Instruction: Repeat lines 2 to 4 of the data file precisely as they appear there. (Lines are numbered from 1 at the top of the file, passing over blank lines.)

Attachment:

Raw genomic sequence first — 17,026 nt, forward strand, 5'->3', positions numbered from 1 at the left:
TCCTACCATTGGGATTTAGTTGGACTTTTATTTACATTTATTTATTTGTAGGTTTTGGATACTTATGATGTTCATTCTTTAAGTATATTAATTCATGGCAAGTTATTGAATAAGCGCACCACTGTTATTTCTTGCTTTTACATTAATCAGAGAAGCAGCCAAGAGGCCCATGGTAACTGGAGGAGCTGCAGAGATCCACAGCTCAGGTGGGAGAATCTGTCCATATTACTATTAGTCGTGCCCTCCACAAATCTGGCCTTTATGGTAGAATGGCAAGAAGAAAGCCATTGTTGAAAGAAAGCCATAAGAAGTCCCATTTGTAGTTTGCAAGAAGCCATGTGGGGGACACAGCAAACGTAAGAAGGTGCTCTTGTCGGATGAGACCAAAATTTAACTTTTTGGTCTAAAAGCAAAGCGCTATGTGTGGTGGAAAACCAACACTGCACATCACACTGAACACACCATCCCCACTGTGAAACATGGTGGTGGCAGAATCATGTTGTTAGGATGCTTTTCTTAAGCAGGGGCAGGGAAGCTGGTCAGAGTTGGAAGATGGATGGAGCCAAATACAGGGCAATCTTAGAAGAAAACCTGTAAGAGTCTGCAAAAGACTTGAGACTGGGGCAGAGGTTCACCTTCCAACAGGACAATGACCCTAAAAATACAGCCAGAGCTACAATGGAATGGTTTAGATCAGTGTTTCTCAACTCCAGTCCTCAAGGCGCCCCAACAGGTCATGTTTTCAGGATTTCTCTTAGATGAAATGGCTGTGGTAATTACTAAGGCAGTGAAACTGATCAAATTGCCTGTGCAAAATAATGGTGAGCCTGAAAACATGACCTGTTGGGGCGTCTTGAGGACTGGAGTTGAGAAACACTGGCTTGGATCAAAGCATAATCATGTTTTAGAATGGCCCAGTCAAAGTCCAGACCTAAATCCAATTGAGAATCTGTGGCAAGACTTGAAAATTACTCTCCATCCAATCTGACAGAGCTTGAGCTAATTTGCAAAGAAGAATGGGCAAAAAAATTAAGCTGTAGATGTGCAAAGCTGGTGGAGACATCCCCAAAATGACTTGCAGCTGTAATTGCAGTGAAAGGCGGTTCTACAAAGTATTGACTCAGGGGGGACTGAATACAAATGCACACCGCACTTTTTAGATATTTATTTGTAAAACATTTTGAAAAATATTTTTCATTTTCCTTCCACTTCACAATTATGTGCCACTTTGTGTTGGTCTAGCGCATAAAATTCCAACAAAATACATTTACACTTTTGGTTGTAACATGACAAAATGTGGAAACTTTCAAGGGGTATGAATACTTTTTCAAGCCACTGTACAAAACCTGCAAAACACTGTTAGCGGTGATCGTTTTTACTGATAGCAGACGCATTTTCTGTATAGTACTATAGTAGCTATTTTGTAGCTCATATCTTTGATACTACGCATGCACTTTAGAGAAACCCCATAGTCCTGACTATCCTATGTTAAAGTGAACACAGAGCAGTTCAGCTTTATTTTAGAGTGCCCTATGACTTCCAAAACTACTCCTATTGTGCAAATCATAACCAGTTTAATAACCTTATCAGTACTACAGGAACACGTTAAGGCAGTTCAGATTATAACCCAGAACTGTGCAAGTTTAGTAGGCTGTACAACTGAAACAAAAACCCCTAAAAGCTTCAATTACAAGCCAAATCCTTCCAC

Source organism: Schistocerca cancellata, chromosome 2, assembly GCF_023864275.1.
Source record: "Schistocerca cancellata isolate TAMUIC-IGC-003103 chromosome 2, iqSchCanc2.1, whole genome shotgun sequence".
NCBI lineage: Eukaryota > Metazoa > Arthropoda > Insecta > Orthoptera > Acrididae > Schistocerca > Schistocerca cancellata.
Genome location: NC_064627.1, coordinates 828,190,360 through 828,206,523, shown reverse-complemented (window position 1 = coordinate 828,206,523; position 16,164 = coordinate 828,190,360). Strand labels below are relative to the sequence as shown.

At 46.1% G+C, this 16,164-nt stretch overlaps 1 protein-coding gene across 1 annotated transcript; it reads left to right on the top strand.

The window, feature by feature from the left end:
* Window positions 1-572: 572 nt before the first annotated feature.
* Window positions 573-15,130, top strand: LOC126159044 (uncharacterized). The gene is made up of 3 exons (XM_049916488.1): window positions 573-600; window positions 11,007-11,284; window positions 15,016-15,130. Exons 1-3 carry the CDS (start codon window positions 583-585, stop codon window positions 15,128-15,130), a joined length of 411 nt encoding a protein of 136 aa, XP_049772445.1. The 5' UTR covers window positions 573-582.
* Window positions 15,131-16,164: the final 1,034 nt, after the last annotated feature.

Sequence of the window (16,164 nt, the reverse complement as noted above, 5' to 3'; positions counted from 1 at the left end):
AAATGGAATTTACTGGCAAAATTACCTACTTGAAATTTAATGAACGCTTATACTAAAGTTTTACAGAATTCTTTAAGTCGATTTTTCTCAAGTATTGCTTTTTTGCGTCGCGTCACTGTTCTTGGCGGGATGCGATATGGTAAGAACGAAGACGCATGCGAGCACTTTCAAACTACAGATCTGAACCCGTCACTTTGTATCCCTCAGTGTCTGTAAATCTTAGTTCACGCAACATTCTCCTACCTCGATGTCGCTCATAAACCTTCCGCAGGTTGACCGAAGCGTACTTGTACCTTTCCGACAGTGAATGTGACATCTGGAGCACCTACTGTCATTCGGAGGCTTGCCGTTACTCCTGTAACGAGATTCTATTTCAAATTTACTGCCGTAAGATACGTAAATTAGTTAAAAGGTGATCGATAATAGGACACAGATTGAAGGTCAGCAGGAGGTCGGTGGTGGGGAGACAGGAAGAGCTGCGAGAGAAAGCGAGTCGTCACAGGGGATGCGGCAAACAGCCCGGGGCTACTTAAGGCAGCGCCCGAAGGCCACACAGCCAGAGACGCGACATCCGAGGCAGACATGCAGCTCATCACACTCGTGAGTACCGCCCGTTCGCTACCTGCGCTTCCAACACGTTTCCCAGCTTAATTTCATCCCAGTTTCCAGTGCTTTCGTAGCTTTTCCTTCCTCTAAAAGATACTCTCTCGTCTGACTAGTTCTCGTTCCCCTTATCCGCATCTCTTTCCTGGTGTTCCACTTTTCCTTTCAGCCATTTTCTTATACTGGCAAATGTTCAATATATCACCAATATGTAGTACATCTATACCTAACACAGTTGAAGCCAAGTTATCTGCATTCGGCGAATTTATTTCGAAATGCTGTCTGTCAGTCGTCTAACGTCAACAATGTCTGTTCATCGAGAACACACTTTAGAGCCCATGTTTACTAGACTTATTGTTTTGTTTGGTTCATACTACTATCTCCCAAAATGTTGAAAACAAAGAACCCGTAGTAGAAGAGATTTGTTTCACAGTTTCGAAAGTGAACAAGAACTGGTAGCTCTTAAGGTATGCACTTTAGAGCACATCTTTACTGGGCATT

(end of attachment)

TCCTACCATTGGGATTTAGTTGGACTTTTATTTACATTTATTTATTTGTAGGTTTTGGATACTTATGATGTTCATTCTTTAAGTATATTAATTCATGGCAAGTTATTGAATAAGCGCACCACTGTTATTTCTTGCTTTTACATTAATCAGAGAAGCAGCCAAGAGGCCCATGGTAACTGGAGGAGCTGCAGAGATCCACAGCTCAGGTGGGAGAATCTGTCCATATTACTATTAGTCGTGCCCTCCACAAATCTGGCCTTTATGGTAGAATGGCAAGAAGAAAGCCATTGTTGAAAGAAAGCCATAAGAAGTCCCATTTGTAGTTTGCAAGAAGCCATGTGGGGGACACAGCAAACGTAAGAAGGTGCTCTTGTCGGATGAGACCAAAATTTAACTTTTTGGTCTAAAAGCAAAGCGCTATGTGTGGTGGAAAACCAACACTGCACATCACACTGAACACACCATCCCCACTGTGAAACATGGTGGTGGCAGAATCATGTTGTTAGGATGCTTTTCTTAAGCAGGGGCAGGGAAGCTGGTCAGAGTTGGAAGATGGATGGAGCCAAATACAGGGCAATCTTAGAAGAAAACCTGTAAGAGTCTGCAAAAGACTTGAGACTGGGGCAGAGGTTCACCTTCCAACAGGACAATGACCCTAAAAATACAGCCAGAGCTACAATGGAATGGTTTAGATCAGTGTTTCTCAACTCCAGTCCTCAAGGCGCCCCAACAGGTCATGTTTTCAGGATTTCTCTTAGATGAAATGGCTGTGGTAATTACTAAGGCAGTGAAACTGATCAAATTGCCTGTGCAAAATAATGGTGAGCCTGAAAACATGACCTGTTGGGGCGTCTTGAGGACTGGAGTTGAGAAACACTGGCTTGGATCAAAGCATAATCATGTTTTAGAATGGCCCAGTCAAAGTCCAGACCTAAATCCAATTGAGAATCTGTGGCAAGACTTGAAAATTACTCTCCATCCAATCTGACAGAGCTTGAGCTAATTTGCAAAGAAGAATGGGCAAAAAAATTAAGCTGTAGATGTGCAAAGCTGGTGGAGACATCCCCAAAATGACTTGCAGCTGTAATTGCAGTGAAAGGCGGTTCTACAAAGTATTGACTCAGGGGGGACTGAATACAAATGCACACCGCACTTTTTAGATATTTATTTGTAAAACATTTTGAAAAATATTTTTCATTTTCCTTCCACTTCACAATTATGTGCCACTTTGTGTTGGTCTAGCGCATAAAATTCCAACAAAATACATTTACACTTTTGGTTGTAACATGACAAAATGTGGAAACTTTCAAGGGGTATGAATACTTTTTCAAGCCACTGTACAAAACCTGCAAAACACTGTTAGCGGTGATCGTTTTTACTGATAGCAGACGCATTTTCTGTATAGTACTATAGTAGCTATTTTGTAGCTCATATCTTTGATACTACGCATGCACTTTAGAGAAACCCCATAGTCCTGACTATCCTATGTTAAAGTGAACACAGAGCAGTTCAGCTTTATTTTAGAGTGCCCTATGACTTCCAAAACTACTCCTATTGTGCAAATCATAACCAGTTTAATAACCTTATCAGTACTACAGGAACACGTTAAGGCAGTTCAGATTATAACCCAGAACTGTGCAAGTTTAGTAGGCTGTACAACTGAAACAAAAACCCCTAAAAGCTTCAATTACAAGCCAAATCCTTCCAC

Source organism: Schistocerca cancellata, chromosome 2, assembly GCF_023864275.1.
Source record: "Schistocerca cancellata isolate TAMUIC-IGC-003103 chromosome 2, iqSchCanc2.1, whole genome shotgun sequence".